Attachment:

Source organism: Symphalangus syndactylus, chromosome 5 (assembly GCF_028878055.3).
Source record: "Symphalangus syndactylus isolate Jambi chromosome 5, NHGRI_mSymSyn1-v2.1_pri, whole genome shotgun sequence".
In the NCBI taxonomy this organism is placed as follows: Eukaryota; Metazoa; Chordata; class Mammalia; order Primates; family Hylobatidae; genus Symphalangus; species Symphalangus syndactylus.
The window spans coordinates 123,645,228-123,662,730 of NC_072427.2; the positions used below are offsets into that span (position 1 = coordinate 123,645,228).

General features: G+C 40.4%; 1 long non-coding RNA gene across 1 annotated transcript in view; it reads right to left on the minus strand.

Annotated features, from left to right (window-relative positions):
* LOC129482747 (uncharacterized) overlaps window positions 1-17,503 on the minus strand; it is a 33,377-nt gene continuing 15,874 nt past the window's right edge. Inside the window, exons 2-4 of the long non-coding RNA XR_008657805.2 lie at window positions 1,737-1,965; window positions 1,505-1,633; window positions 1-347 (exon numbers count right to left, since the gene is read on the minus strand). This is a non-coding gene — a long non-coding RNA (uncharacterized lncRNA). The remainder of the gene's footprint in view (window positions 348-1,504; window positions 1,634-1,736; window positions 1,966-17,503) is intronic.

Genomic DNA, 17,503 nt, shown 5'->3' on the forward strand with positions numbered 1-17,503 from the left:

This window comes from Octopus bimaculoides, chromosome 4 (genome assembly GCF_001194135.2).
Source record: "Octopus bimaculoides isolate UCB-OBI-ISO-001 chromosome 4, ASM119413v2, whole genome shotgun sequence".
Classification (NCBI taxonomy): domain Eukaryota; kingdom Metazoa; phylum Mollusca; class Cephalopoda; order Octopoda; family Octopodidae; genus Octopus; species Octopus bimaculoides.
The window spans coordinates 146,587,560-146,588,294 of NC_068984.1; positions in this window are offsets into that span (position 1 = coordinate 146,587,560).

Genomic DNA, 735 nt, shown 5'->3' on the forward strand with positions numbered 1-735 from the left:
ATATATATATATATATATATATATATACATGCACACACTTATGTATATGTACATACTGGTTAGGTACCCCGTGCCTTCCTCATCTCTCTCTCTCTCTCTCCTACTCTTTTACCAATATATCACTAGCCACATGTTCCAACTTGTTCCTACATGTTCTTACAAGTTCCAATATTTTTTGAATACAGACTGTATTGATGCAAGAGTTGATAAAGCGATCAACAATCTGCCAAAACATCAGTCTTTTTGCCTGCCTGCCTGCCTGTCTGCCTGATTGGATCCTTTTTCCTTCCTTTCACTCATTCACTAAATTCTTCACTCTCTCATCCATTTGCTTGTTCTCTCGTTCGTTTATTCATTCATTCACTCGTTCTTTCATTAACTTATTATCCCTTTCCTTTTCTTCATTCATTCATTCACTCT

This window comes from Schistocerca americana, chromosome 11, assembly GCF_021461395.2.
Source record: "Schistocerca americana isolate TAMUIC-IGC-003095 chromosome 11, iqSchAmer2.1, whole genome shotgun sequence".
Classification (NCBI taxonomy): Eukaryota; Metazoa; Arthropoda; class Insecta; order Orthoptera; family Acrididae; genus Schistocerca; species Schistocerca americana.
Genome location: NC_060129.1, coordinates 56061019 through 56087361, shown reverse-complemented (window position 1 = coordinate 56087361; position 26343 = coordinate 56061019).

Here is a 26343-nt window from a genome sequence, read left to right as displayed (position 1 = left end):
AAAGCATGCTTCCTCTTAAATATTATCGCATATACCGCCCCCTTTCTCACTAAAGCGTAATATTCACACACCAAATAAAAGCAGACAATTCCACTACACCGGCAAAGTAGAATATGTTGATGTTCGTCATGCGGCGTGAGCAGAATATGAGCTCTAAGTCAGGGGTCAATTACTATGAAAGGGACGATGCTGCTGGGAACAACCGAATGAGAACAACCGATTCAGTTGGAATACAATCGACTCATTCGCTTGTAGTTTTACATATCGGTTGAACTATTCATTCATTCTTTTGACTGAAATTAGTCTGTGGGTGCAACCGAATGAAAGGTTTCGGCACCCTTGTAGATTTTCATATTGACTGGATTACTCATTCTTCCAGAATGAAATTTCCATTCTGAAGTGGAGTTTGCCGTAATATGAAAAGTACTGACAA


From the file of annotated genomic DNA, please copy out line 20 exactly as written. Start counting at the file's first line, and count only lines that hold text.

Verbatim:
AAAGCATGCTTCCTCTTAAATATTATCGCATATACCGCCCCCTTTCTCACTAAAGCGTAATATTCACACACCAAATAAAAGCAGACAATTCCACTACACCGGCAAAGTAGAATATGTTGATGTTCGTCATGCGGCGTGAGCAGAATATGAGCTCTAAGTCAGGGGTCAATTACTATGAAAGGGACGATGCTGCTGGGAACAACCGAATGAGAACAACCGATTCAGTTGGAATACAATCGACTCATTCGCTTGTAGTTTTACATATCGGTTGAACTATTCATTCATTCTTTTGACTGAAATTAGTCTGTGGGTGCAACCGAATGAAAGGTTTCGGCACCCTTGTAGATTTTCATATTGACTGGATTACTCATTCTTCCAGAATGAAATTTCCATTCTGAAGTGGAGTTTGCCGTAATATGAAAAGTACTGACAA